Economics year-long "Quality Management" series.

Sept. 1, 1998
3M Dental, winner of the 1997 Malcolm Baldrige National Quality Award, is proud to sponsor the Dental Economics year-long "Quality Management" series.

Process improvement is dentistry`s remote control

3M Dental, winner of the 1997 Malcolm Baldrige National Quality Award, is proud to sponsor the Dental Economics year-long "Quality Management" series.

Dr. Bruce Waterman

The cover of my Father`s Day card trumpeted this message: "We want to honor you with a statue in the front yard. We just have one question." Inside the card, it asked: "Which hand do you hold the remote control in?"

TV remote controls are a major improvement in the process of changing channels. Most American men can testify that remotes have made channel-surfing a breeze. It certainly is much easier.

We need to take this appreciation of process improvement and apply it to our practice-management mind-set. We all want to make our jobs easier, but it usually takes an improvement in a process to achieve this.

Consequently, if we want to improve the processes in our offices, we must first develop an understanding of the processes themselves. What are processes? Processes are the multiple steps or transactions that occur in the normal function of an activity. For example, the process of preparing and placing a filling requires multiple steps. A process improvement was the development of the tray and tub system. This made the filling process much easier than when all the instruments were in drawers. So, you can see, process improvement is not foreign to dentistry.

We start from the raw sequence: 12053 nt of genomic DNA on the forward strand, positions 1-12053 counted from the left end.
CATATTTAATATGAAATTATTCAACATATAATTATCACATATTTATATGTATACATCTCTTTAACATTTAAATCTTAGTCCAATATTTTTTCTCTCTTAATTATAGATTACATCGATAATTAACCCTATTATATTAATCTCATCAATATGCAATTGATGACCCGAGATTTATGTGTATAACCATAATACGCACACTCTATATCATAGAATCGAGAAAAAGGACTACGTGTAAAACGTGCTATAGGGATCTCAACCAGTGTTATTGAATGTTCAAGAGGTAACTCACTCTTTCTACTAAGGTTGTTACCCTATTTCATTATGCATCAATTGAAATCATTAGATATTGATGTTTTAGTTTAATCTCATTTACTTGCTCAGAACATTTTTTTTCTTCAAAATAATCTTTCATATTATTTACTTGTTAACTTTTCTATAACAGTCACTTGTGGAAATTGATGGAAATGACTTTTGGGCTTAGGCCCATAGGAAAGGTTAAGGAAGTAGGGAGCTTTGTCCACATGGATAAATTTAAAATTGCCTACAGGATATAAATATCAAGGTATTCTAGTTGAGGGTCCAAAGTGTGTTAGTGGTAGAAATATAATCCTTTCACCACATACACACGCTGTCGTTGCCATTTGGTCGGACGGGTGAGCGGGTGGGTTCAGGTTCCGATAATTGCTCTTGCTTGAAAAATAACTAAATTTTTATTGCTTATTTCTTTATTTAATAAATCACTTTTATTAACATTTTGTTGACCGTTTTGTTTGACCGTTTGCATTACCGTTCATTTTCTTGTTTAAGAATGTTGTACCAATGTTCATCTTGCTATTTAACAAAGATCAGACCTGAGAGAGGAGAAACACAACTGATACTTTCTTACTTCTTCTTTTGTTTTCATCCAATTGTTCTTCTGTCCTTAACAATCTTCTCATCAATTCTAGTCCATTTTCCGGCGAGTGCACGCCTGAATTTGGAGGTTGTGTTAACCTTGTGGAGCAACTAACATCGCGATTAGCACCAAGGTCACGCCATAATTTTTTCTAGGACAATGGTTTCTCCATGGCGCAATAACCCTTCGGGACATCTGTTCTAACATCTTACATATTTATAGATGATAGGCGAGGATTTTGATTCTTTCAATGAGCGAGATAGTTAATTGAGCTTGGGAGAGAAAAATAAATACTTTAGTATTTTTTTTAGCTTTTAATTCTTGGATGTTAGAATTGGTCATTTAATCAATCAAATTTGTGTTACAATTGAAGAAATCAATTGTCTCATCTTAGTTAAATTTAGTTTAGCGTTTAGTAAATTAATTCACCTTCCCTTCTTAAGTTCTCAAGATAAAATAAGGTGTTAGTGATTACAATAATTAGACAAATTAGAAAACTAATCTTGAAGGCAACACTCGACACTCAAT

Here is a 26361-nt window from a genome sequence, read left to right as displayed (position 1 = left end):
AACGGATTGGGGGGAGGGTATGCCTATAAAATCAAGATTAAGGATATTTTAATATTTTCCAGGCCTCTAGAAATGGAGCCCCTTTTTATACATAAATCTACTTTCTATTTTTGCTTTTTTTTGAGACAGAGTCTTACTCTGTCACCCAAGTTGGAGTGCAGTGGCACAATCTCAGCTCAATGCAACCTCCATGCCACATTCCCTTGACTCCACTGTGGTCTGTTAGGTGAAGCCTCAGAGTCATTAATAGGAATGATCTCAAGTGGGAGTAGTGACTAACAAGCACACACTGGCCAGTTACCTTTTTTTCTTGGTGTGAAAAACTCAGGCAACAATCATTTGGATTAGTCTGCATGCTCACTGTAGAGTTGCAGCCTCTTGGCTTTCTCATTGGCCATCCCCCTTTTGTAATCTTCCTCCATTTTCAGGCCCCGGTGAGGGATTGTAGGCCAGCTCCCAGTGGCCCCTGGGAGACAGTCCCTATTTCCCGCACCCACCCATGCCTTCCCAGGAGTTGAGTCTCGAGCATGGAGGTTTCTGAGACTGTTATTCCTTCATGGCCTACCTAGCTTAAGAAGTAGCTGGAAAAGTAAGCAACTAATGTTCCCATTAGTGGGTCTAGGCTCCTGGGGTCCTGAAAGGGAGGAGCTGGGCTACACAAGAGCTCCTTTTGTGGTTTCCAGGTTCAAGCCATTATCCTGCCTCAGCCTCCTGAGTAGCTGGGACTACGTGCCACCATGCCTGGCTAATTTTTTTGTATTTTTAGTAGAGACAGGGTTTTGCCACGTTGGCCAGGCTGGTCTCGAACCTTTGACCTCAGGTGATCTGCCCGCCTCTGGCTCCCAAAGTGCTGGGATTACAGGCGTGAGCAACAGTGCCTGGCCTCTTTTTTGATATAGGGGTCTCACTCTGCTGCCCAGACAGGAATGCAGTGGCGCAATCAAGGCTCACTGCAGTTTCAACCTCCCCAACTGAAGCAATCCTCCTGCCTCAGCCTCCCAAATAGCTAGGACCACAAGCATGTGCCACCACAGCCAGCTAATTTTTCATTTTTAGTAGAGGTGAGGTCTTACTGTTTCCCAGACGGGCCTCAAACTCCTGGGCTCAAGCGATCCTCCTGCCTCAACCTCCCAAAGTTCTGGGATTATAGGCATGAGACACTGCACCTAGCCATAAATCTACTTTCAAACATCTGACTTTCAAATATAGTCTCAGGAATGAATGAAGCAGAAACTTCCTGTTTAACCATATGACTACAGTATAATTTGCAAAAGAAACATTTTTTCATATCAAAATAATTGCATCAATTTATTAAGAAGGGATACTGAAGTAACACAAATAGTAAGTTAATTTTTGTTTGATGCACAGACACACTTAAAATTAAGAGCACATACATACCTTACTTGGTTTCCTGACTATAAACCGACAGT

Fortune 500 companies around the world have utilized the tools of TQM (Total Quality Management) to achieve their process-improvement successes (reference GM and Saturn). In dentistry, we want tomake process improvement a functional part of our management. We need for it to be created by us routinely and purposely.

Three steps to process improvement

Step 1: Identify processes. Two types of basic processes are utilized in the dental office: 1) clinical and 2) informational.

Clinical processes: Each chairside procedure we provide has an associated series of steps to that particular process. The good news is that dentists are very active in trying to find easier ways to reduce the number of steps or improve the clinical materials and methods involved. Clinical-process improvement is created by dentists routinely and purposely.